What is NPIP certification? The NPIP (or National Poultry Improvement Program) is an organization which is dedicated to improving the quality of health for commercial poultry by applying a standardized regiment of disease prevention measures and disease testing. Since we are shipping poultry all over the U.S. it is very important that the poultry is free from contagious diseases. All the hatcheries we ship from are part of the NPIP program and so they are subject to regular inspections, disease testing, and standardized disease prevention practices – such as foot bleach baths, tire disinfectant, and constant testing for any diseases. They are subject to all state held regulations. We feel the hatcheries we work with are the best of the best and we are proud to work with them providing hobby farmers and family farms with baby chicks of exceptional quality! You can order our poultry with confidence backed by your knowledge that our suppliers meet stringent NPIP standards.
Taken from PoultryImprovement.org’s home page:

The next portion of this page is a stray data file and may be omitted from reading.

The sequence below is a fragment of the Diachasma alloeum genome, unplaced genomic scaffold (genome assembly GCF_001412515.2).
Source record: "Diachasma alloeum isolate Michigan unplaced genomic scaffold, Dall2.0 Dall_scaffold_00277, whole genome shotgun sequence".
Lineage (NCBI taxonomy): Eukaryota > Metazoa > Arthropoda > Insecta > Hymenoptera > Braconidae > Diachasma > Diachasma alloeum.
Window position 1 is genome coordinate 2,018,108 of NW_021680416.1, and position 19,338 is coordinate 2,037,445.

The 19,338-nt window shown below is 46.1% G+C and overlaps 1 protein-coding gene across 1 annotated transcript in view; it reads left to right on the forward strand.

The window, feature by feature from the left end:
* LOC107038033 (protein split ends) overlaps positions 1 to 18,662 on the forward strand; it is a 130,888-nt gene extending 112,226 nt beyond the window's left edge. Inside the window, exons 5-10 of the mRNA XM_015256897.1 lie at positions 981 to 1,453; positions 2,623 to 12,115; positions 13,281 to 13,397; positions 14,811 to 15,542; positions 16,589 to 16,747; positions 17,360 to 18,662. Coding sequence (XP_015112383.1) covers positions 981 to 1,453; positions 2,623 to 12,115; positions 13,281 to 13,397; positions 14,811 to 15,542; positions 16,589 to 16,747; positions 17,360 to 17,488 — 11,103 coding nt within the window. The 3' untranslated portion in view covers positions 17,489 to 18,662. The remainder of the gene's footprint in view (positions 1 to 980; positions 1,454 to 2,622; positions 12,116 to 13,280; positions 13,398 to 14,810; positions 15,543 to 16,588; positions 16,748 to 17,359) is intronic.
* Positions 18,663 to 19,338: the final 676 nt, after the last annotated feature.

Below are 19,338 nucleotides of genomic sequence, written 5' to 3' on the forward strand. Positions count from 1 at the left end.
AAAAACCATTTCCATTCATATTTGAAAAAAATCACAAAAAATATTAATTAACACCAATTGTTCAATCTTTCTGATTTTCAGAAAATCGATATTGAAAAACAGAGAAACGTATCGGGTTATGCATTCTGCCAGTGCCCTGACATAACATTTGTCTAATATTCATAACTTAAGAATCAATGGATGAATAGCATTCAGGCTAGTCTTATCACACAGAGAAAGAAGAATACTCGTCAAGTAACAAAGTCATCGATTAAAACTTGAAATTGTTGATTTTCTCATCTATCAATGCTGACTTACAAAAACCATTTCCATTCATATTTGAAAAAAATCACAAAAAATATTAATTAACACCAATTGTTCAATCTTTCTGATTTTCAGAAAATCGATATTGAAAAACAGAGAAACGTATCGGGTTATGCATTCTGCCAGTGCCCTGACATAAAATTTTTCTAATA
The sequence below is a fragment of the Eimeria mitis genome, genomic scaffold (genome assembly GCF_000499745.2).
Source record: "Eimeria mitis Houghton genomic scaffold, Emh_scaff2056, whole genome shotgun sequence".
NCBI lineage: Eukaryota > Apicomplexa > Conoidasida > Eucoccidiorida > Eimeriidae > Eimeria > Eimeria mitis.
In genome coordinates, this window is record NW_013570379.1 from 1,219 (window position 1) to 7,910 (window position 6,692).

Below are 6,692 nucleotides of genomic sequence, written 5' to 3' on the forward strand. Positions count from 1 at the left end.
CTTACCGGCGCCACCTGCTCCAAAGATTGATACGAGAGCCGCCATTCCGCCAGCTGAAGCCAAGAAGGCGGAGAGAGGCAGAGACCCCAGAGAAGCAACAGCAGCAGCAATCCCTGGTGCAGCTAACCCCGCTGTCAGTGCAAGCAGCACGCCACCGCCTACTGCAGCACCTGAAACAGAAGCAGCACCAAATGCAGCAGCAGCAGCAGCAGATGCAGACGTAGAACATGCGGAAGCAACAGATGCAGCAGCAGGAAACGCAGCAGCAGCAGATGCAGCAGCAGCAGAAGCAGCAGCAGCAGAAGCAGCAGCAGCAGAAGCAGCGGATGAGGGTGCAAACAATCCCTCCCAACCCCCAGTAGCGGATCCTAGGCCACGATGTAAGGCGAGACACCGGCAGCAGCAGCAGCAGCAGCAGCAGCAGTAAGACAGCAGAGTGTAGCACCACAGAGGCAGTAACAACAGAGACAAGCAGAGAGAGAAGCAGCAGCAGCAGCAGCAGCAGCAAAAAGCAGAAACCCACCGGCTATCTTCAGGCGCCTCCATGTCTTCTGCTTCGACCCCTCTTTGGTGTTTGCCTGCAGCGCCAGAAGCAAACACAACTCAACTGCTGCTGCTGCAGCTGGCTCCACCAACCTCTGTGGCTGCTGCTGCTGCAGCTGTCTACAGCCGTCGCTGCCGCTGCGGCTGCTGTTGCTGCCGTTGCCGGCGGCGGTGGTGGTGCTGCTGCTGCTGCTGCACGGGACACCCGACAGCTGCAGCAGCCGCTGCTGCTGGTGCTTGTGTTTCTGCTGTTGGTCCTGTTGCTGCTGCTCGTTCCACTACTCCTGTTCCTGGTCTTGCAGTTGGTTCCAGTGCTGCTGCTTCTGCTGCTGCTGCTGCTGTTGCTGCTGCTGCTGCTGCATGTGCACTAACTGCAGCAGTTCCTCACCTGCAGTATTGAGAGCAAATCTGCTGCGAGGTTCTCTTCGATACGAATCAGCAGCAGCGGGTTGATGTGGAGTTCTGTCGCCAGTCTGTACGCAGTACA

The National Poultry Improvement Plan was established in the early 1930’s to provide a cooperative industry, state, and federal program through which new diagnostic technology can be effectively applied to the improvement of poultry and poultry products throughout the country. The development of the NPIP was initiated to eliminate Pullorum Disease caused by Salmonella pullorum which was rampant in poultry and could cause upwards of 80% mortality in baby poultry. The program was later extended and refined to include testing and monitoring for Salmonella typhoid, Salmonella enteritidis, Mycoplasma gallisepticum, Mycoplasma synoviae, Mycoplasma meleagridis, and Avian Influenza. In addition, the NPIP currently includes commercial poultry, turkeys, waterfowl, exhibition poultry, backyard poultry, and game birds. The technical and management provisions of the NPIP have been developed jointly by Industry members and State and Federal officials. These criteria have established standards for the evaluation of poultry with respect to freedom from NPIP diseases.